Prosecution opens preliminary exam for Wirgau, Srebnik

News Photo by Steve Schulwitz Michigan State Police Detective Sergeant Anthony Utt shows off a pistol that was reconstructed from part found in rivers near Alpena, while 88th District Court Judge Alan Curtis looks on. The weapon parts were submitted as evidence in an alleged murder case.

ALPENA — A combination of evidence and witness testimony during a preliminary examination hearing on Monday may connect the puzzle pieces in the alleged murders of two women in Alpena.

During nearly eight hours of witness testimony, the prosecution, which is being led by the Michigan Attorney General’s office, took its first steps to prove there is enough evidence to bind Brad Srebnik, 36, and Joshua Wirgau, 35 over to circuit court for trial in the alleged murders of Brynn Bills and Abby Hill in 2021.

The preliminary examination is in 88th District Court, but the hearings are being held in circuit court.

Srebnik faces two counts of premeditated murder, weapons charges, and disinterment and mutilation of a body, while Wirgau faces one count of premeditated murder, disinterment, weapons charges, and a count of accessory after the fact to a felony in the deaths of Hill and Bills.

Both men are currently in prison on unrelated charges, but were in the courtroom on Monday.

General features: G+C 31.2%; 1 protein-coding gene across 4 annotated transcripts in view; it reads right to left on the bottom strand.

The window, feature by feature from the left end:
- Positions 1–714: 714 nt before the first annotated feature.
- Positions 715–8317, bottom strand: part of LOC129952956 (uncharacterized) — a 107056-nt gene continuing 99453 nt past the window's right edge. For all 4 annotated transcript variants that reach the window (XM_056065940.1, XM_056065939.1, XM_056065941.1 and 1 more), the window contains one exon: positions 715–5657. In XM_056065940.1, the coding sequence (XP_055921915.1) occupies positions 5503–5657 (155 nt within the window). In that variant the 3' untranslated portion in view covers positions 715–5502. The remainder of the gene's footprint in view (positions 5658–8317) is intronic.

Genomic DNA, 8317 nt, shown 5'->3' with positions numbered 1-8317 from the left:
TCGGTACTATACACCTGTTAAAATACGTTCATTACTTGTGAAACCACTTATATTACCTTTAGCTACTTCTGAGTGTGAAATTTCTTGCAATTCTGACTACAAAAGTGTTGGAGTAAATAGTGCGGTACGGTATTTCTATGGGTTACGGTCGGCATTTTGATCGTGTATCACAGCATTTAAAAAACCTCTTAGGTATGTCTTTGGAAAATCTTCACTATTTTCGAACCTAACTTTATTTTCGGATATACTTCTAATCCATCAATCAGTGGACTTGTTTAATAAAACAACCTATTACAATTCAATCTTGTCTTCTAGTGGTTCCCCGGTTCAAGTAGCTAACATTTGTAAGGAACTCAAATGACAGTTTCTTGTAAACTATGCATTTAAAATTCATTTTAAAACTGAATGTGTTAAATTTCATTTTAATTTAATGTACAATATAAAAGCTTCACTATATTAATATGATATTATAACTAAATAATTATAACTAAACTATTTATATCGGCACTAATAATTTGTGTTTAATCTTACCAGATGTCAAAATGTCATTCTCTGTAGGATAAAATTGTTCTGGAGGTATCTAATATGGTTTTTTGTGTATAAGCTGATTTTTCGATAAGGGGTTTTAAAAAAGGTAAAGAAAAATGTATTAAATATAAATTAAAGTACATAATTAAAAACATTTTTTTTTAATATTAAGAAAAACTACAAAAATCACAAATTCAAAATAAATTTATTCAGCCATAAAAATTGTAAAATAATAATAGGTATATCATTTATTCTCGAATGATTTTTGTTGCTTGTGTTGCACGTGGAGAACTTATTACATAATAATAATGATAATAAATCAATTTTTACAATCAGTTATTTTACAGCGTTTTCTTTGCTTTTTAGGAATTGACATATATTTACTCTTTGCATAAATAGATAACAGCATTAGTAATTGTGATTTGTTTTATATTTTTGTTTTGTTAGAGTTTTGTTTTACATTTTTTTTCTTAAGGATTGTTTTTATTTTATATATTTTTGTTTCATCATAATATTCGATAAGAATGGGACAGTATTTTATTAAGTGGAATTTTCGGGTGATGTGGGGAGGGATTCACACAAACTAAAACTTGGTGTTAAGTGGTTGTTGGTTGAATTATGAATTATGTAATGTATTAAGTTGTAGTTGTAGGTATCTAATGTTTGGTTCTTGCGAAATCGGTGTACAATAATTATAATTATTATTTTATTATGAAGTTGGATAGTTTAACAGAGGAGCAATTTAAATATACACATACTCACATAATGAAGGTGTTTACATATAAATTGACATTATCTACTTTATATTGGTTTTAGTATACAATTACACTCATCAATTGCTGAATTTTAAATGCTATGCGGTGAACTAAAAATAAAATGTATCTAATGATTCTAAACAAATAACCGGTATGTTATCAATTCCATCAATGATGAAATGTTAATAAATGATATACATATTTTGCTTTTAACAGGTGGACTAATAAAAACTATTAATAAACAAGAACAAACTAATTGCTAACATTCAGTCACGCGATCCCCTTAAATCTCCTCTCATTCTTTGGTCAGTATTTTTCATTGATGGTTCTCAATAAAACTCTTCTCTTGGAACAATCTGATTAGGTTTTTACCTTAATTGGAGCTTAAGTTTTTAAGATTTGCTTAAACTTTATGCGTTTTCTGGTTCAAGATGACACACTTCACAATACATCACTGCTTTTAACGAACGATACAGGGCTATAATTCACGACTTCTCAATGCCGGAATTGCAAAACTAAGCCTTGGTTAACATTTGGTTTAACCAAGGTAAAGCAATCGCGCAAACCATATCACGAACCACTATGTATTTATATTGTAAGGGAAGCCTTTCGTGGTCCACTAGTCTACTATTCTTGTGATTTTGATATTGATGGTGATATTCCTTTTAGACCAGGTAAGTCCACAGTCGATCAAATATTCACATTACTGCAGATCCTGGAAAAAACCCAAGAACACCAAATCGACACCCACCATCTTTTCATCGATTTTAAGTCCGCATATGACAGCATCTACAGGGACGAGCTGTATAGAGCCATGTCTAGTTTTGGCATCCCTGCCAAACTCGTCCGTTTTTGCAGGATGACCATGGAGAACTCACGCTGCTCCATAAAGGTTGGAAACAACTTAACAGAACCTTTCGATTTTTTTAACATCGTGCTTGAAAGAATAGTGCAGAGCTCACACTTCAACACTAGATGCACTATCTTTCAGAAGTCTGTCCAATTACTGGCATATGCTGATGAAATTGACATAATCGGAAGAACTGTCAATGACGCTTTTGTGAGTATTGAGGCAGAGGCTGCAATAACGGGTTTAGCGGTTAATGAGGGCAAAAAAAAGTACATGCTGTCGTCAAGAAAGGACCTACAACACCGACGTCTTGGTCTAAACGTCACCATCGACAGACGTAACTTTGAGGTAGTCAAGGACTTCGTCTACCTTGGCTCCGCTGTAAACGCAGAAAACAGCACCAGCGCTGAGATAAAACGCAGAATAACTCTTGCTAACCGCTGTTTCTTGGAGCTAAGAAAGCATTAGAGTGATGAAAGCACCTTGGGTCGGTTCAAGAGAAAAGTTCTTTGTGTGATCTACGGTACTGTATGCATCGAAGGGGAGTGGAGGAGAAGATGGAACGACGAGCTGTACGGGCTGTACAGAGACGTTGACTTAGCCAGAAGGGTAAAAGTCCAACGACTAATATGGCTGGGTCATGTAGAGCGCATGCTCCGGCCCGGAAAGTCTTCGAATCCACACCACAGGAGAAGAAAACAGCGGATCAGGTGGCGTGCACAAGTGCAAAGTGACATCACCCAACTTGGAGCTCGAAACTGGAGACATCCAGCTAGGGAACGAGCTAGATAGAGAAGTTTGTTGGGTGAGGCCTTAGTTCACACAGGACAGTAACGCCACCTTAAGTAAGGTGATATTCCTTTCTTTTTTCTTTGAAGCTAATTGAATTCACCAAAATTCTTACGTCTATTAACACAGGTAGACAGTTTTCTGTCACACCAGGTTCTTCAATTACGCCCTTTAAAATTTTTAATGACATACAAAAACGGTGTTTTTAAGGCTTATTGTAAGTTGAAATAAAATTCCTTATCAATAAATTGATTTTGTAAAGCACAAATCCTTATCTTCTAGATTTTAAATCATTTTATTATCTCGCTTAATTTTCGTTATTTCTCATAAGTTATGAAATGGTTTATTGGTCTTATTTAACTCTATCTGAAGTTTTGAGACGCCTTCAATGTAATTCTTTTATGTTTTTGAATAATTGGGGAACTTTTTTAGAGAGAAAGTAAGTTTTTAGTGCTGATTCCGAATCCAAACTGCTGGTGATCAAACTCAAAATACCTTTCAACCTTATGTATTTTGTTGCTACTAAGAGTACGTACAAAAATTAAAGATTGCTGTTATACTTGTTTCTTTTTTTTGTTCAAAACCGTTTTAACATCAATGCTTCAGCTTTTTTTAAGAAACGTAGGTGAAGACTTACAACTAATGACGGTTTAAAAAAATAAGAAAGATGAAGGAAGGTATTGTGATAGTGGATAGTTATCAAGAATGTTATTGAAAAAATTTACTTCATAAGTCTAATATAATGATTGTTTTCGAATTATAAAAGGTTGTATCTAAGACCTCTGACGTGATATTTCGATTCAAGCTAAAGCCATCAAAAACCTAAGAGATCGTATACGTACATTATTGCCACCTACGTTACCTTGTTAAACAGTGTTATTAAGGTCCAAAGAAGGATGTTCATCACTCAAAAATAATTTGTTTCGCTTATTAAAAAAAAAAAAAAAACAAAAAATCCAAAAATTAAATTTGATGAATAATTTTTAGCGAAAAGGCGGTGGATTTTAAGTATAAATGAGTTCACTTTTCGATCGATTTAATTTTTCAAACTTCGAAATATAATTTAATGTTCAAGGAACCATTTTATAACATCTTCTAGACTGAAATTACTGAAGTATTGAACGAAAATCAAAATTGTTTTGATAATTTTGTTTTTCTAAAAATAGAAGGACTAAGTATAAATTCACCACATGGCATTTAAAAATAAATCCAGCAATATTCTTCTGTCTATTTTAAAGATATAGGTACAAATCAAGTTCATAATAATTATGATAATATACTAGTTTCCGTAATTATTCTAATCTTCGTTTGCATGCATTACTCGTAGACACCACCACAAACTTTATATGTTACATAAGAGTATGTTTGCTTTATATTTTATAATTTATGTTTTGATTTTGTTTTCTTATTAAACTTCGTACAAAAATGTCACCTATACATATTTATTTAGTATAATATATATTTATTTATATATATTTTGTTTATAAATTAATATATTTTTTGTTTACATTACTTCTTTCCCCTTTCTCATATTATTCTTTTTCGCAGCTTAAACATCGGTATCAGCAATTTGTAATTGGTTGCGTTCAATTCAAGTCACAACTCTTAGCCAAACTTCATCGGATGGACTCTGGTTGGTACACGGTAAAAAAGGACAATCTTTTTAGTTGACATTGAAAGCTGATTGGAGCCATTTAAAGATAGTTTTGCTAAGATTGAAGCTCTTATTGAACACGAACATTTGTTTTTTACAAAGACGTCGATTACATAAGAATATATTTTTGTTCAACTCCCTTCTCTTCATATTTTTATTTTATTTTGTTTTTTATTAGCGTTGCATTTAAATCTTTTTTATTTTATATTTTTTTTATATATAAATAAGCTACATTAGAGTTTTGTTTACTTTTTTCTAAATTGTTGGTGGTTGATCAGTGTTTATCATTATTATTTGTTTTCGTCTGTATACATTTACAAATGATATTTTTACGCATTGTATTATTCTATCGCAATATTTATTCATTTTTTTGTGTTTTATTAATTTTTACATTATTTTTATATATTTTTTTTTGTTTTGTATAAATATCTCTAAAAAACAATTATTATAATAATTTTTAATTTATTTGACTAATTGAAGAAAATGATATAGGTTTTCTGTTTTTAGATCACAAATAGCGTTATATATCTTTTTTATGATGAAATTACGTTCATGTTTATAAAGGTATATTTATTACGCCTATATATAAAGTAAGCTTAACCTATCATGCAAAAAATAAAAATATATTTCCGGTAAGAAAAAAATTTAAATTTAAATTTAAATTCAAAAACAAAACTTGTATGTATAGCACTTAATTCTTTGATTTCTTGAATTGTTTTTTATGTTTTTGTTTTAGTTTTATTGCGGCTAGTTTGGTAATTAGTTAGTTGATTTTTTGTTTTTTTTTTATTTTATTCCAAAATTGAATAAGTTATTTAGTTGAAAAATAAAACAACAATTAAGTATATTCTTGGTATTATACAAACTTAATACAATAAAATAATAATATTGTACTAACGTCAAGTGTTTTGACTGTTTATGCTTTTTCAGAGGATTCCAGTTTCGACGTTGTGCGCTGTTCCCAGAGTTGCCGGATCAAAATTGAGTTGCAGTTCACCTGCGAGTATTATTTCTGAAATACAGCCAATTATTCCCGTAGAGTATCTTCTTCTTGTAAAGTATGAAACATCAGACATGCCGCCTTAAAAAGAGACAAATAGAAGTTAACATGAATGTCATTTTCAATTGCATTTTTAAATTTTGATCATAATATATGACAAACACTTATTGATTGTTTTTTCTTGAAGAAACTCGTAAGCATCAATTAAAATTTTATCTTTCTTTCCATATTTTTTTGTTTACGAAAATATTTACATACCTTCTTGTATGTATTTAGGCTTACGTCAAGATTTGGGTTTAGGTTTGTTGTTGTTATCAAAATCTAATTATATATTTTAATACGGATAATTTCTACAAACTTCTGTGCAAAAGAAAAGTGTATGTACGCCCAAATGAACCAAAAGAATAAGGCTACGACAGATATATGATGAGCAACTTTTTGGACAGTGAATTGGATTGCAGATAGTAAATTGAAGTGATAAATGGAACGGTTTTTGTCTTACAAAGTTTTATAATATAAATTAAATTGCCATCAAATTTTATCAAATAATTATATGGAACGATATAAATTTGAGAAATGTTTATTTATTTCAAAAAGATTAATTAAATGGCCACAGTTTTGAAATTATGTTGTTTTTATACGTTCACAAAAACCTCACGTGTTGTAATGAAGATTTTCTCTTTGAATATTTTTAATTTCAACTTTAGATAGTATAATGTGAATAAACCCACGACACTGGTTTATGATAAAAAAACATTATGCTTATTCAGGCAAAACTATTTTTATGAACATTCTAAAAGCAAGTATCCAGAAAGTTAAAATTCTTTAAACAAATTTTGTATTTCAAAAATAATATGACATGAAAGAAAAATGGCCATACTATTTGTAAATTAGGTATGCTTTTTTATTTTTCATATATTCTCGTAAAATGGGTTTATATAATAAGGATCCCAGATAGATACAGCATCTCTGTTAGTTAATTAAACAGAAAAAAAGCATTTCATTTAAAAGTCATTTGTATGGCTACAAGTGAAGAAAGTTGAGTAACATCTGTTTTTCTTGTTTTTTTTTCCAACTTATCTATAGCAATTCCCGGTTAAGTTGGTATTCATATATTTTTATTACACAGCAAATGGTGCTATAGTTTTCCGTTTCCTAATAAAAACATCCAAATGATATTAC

News Photo by Steve Schulwitz Brad Srebnik is escorted into court for his joint preliminary examination for the alleged murder of Brynn Bills and Abby Hill in the summer of 2021.

Michigan State Police Detective Sergeant Anthony Utt took the witness stand and told the court how the investigation into the disappearance of Bills, and the discovery of her body, buried behind the home of Wirgau, played out.

Utt said when Bills was reported missing in August 2021, police interviewed those close to Bills, and combed through her social media to try to get a grasp on where she could be or what happened to her.

Eventually, a tip was faxed to Alpena County Central Dispatch from Srebnik’s bail bondsman, who said he believed the body was on the property of Wirgau.

Srebnik was in jail for an alleged carjacking crime and used the bondman to post bail.

Utt said police acted on the tip and searched the property at Wirgau’s residence on Naylor Road and while doing so, found two large, freshly dug holes and a smaller one. After digging and sifting through the dirt, police found Bills’ remains under a slab of concrete and with scorched cardboard.

News Photo by Steve Schulwitz Alpena County deputies search a woman before she enters the Alpena County Courthouse. This week, Brad Srebnik and Joshua Wirgau, who are accused of crimes in the murder of Brynn Bills and Abby Hill in the summer of 2021, are having their preliminary examination.

Bills’ body was discovered naked and wearing only a baby diaper.

Defense attorney for Srebnik, Patrick Cherry, requested that Judge Alan Curtis have the diaper unsealed and unpackaged and shown to the court in open session, because, he said, it is going to be used as evidence against his client. Photos of Bills’ body in the hole were also shown.

Another, smaller hole, was also located, Utt said.

“Closer to the house there was a smaller, freshly dug hole where it appeared items were burned,” Utt said.